Overall, God Save The King is a strong album, but it’s likely that a great deal of hip-hop fans may never have the chance to hear it due to the lack of mainstream notoriety surrounding Copywrite’s solo-career. It won’t have a strong impact on today’s culture, but the lyrical content is extremely entertaining and well written. I definitely recommend giving the project a listen as it appears that Copywrite will soon be changing his style to appeal to a very specific fan base. When asked why he is releasing an album that bridges his old content with his new beliefs, Copy stated “I feel like all of those fans I’ve built up over the years won’t just listen to me talking about God if I just came out with an album like that. I needed a bridge album.” God Save The King surely finds a comfortable middle ground, making the album a well-rounded listening experience. Who knows; with Christian rap growing in popularity, Copywrite may be able to find more commercial success in the future. Then again, who knows if Copywrite will truly be able to leave behind the style his fans have become so accustomed to.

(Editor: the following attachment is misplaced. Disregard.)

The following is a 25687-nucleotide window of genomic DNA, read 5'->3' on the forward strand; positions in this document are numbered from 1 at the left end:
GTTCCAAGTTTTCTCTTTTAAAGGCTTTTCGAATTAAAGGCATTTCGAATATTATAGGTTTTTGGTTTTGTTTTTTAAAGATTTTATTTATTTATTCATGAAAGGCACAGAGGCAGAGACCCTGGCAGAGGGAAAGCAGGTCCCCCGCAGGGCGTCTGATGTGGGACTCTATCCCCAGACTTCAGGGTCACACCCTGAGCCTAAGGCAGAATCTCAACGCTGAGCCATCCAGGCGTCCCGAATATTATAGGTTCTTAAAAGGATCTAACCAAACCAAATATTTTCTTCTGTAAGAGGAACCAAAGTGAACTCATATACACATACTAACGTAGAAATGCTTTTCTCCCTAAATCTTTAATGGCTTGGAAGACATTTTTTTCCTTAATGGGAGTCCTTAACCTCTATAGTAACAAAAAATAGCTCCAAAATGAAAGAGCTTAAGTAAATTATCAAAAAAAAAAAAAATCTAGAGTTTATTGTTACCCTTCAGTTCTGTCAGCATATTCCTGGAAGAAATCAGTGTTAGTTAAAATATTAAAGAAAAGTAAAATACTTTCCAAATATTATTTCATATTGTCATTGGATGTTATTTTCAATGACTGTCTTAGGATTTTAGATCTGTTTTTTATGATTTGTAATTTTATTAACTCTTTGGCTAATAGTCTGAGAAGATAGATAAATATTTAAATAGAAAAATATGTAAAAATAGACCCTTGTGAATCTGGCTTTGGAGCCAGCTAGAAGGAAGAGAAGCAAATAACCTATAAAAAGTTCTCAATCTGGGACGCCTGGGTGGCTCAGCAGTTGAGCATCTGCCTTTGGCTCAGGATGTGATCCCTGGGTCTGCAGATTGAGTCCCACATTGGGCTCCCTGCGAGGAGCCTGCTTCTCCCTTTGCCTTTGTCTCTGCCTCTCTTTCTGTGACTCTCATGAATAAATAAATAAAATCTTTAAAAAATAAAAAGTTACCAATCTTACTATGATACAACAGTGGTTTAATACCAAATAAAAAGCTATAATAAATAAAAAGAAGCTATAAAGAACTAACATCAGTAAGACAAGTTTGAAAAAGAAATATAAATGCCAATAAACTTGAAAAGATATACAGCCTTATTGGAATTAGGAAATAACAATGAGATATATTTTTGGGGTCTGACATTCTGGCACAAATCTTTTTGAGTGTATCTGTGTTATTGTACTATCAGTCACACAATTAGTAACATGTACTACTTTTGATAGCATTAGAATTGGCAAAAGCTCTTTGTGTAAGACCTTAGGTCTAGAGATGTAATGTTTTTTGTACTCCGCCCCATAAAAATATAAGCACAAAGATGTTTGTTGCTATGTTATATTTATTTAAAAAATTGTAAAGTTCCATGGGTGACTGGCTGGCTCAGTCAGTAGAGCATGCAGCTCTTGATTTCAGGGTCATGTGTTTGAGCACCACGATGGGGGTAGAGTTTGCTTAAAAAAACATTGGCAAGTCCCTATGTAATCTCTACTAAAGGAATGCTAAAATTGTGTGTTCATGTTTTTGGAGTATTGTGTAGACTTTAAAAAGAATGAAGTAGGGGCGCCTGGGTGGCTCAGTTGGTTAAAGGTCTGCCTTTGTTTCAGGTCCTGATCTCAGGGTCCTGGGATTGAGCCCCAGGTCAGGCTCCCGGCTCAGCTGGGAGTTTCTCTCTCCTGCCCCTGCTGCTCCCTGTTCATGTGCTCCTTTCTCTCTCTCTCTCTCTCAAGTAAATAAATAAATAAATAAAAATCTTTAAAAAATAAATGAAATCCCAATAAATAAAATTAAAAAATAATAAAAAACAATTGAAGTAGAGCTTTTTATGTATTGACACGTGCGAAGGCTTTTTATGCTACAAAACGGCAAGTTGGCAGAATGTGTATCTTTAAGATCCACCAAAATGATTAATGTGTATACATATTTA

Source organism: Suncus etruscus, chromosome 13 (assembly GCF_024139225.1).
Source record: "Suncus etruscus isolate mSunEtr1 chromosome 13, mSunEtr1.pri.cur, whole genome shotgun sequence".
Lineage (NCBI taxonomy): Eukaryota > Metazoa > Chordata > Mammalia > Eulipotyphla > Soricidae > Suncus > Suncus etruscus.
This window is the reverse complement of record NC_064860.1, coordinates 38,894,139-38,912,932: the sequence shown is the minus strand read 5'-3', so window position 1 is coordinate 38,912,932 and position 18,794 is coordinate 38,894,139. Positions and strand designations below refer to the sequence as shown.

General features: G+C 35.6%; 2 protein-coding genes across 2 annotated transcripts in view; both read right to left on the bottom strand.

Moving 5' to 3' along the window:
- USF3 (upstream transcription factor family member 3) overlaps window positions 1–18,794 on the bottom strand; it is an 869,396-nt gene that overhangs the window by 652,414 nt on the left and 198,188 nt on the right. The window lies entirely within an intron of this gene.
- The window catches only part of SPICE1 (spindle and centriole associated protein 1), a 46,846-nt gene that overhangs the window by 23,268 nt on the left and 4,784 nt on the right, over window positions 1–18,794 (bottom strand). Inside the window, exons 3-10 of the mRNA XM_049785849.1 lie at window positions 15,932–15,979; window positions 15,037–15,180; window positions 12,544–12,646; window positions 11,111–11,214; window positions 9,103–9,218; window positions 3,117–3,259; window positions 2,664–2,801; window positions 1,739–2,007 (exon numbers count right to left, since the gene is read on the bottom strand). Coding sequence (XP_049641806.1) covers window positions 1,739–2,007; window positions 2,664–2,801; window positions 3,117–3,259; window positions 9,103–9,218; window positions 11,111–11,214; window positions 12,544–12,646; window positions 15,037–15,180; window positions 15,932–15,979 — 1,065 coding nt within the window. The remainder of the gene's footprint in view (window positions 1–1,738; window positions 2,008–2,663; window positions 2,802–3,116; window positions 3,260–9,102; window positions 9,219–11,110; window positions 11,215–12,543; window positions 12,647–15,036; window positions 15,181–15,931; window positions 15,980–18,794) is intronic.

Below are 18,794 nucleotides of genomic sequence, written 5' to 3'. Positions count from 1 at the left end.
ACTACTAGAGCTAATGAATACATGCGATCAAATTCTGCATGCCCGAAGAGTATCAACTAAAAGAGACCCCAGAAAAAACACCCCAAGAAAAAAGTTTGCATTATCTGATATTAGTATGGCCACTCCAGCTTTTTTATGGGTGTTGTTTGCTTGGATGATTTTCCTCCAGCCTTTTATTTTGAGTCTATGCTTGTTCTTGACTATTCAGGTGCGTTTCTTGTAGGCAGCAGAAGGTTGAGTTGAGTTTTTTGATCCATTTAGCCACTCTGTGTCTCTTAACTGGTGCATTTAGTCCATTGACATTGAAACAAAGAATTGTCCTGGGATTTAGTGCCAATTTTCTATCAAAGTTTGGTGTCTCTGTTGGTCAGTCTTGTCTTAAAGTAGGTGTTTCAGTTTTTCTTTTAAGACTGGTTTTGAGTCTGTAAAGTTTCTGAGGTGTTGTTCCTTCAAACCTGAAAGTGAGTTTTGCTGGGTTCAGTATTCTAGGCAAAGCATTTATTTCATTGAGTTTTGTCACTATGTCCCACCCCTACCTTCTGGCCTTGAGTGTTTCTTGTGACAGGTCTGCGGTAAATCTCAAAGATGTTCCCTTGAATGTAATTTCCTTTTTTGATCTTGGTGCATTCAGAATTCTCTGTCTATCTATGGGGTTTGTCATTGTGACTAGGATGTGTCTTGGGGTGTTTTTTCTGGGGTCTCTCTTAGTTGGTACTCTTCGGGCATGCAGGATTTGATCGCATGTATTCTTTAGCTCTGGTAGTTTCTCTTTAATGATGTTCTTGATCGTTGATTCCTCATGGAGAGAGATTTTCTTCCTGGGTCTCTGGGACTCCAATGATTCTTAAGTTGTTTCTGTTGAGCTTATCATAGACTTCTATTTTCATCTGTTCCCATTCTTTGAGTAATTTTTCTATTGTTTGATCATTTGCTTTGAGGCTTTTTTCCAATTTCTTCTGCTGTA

Never in my entire career as a music reviewer have I come across an album title more intriguing and more esoteric than Vodka & Ayahuasca. For those who have little to no clue what the hell ayahuasca is, no worries. As far as the album is concern, all you need to know is that The Alchemist and Oh No mysteriously conjured up this ancient brew from South America, combined it into a powerful cocktail with vodka, and dumped it into your phonographs to create a psychedelic, spiritual journey for listening pleasure. Whether that makes sense to you or whether you’re convinced vodka and spirituality belongs in the same sentence, again, no worries. All will be explained.